To see it more clearly, imagine if there were two farmers and each one grows corn.  For some weird reason, rather than just eat their own corn, Farmer A gives Farmer B a bushel of corn that he grew.  In exchange, Farmer B gives Farmer B a bushel of corn that he grew.  They are exchanging things of equal value.  Neither one feels cheated, and neither one would squawk at working to grow another bushel and exchange again in the future.  In actuality they would be exchanging different things, but the point is that they are exchanging things of equal value and each needs to do something for the other.

Now what if Farmer A needed to be paid 2 bushels the next time for the bushel he was giving Farmer B because the government forced Farmer B to pay Farmer A more?  Farmer B would rightly feel cheated.  Before he would trade again, he would raise his prices to two bushels per two bushels so that the trade would be fair.  This would mean that Farmer A would be paid more, but now prices would be higher so he would not be getting any more spending power.  If Farmer B could not raise prices, he would probably choose to just eat his own corn and not trade since what he had to trade was worth more than he was receiving in exchange.

If wages are artificially raised, such that the same amount of work is done but the employees are paid more, the same thing will happen.  If a worker at McDonald’s now gets paid $15 per hour instead of $7.25, you’ve now given him a voucher for two more Big Macs per hour.  The trouble is, someone needs to produce those two more Big Macs in order for him to use those vouchers.  But those Big Macs were never produced – a voucher was just printed.  Instead of the emplouyee now being abel to buy more for each hour he works, the price of Big Macs will double.  And so will the price of clothes, rent, and everything else.  Soon, everyone will be right back where he started.

But what if you link the minimum wage to inflation, where wages increased when prices went up?  Well, because you would now be asking the employer to pay more than he was receiving from the work that was being done, the result would be the same as when the farmer decided not to trade and just ate his own corn.  In the real world, an employer must make enough money from having employees to justify the cost of hiring them and dealing with them.  If wages are artificially high, an employer may choose to do work with fewer employees or maybe just work the business himself and not expand if wages are required to be too high.  What sense would it make to grow bigger if he was losing money with every employee he hired?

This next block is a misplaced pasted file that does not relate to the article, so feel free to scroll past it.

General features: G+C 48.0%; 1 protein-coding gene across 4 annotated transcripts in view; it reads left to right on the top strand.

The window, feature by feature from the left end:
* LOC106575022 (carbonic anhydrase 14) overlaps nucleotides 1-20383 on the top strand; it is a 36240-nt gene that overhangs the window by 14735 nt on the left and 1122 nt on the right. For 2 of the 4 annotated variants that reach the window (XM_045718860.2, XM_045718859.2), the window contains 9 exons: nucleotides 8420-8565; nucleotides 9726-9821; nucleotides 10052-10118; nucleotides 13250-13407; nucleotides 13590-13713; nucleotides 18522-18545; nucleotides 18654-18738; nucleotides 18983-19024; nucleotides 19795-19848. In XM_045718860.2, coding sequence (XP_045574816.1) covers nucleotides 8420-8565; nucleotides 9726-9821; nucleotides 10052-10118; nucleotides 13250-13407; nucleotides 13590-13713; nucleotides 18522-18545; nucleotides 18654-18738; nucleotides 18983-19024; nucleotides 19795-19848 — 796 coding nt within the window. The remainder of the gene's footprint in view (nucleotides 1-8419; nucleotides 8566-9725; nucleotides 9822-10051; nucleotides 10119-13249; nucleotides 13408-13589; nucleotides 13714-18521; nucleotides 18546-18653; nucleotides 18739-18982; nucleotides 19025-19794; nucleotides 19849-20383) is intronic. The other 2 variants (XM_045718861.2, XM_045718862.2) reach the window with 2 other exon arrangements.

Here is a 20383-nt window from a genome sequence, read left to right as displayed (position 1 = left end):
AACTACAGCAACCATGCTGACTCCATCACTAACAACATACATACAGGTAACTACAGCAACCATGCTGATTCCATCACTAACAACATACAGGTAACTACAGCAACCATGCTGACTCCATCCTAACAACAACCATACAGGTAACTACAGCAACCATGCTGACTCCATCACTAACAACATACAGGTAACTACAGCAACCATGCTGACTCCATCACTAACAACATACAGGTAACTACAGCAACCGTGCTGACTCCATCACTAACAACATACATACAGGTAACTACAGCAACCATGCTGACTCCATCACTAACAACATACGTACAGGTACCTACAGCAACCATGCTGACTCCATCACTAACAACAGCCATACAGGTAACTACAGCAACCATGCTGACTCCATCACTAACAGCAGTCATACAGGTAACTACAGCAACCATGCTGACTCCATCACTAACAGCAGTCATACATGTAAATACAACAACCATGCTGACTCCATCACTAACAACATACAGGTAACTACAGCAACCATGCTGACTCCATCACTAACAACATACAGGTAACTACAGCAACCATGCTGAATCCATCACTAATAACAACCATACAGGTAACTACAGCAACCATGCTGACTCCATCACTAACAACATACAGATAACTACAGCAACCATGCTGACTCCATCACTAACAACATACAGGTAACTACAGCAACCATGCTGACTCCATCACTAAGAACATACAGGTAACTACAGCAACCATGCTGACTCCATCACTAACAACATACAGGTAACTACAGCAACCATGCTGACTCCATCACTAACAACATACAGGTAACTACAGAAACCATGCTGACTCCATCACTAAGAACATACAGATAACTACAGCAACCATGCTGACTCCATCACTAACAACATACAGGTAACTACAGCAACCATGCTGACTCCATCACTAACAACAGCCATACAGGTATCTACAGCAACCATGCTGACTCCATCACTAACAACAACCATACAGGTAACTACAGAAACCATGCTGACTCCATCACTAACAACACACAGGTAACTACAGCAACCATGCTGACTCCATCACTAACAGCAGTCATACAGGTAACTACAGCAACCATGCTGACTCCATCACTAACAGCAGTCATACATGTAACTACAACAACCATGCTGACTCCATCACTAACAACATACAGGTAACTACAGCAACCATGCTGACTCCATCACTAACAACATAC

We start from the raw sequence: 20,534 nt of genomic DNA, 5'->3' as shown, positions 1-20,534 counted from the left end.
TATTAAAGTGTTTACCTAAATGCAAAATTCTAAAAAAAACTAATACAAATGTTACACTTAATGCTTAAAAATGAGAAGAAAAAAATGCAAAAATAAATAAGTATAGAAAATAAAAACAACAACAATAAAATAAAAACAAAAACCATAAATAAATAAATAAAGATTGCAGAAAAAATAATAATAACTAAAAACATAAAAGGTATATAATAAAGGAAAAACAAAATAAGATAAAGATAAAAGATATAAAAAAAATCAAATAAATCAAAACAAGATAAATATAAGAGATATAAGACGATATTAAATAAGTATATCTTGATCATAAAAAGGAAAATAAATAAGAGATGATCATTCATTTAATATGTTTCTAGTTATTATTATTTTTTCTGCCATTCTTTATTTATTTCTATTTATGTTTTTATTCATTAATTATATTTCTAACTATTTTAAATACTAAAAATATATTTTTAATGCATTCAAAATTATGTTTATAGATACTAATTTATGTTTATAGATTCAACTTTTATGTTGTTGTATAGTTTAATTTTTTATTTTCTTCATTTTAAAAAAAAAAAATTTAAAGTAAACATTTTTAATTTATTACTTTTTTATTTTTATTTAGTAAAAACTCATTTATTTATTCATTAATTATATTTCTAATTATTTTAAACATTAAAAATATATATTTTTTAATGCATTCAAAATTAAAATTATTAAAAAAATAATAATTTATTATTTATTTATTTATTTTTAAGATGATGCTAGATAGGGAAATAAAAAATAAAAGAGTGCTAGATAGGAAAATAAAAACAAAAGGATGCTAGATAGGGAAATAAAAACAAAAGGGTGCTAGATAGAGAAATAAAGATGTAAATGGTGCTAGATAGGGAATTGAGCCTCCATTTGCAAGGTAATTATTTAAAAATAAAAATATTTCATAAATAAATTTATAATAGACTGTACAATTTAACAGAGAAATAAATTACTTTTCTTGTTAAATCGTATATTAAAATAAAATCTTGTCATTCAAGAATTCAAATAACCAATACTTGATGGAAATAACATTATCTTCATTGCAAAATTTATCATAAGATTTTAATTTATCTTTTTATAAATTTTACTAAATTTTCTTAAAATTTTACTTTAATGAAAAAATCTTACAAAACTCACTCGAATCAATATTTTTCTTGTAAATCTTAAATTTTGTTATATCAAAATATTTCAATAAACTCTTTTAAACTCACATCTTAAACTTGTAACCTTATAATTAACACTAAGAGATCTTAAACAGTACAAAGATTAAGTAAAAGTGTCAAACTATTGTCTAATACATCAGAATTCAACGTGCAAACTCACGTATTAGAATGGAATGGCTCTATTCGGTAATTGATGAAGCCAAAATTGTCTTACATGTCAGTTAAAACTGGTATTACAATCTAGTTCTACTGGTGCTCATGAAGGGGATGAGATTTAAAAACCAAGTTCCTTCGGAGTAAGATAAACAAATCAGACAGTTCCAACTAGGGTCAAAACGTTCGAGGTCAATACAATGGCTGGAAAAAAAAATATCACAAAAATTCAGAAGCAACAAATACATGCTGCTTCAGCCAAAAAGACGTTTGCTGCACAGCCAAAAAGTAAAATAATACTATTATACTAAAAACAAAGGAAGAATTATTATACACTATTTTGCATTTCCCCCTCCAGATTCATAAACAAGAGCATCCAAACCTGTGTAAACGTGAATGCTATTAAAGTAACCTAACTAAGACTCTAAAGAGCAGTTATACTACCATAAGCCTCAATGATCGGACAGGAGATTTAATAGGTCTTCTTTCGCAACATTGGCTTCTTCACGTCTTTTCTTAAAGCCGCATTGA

Got an investing question? Please send it to vtsioriginal@yahoo.com or leave in a comment.

Follow on Twitter to get news about new articles. @SmallIvy_SI

Disclaimer: This blog is not meant to give financial planning or tax advice. It gives general information on investment strategy, picking stocks, and generally managing money to build wealth. It is not a solicitation to buy or sell stocks or any security. Financial planning advice should be sought from a certified financial planner, which the author is not. Tax advice should be sought from a CPA. All investments involve risk and the reader as urged to consider risks carefully and seek the advice of experts if needed before investing.

What do you think?  Please leave a comment?

Contact me at vtsioriginal@yahoo.com

Follow on Twitter to get news about new articles. @SmallIvy_SI

Disclaimer: This blog is not meant to give financial planning or tax advice. It gives general information on investment strategy, picking stocks, and generally managing money to build wealth. It is not a solicitation to buy or sell stocks or any security. Financial planning advice should be sought from a certified financial planner, which the author is not. Tax advice should be sought from a CPA. All investments involve risk and the reader as urged to consider risks carefully and seek the advice of experts if needed before investing.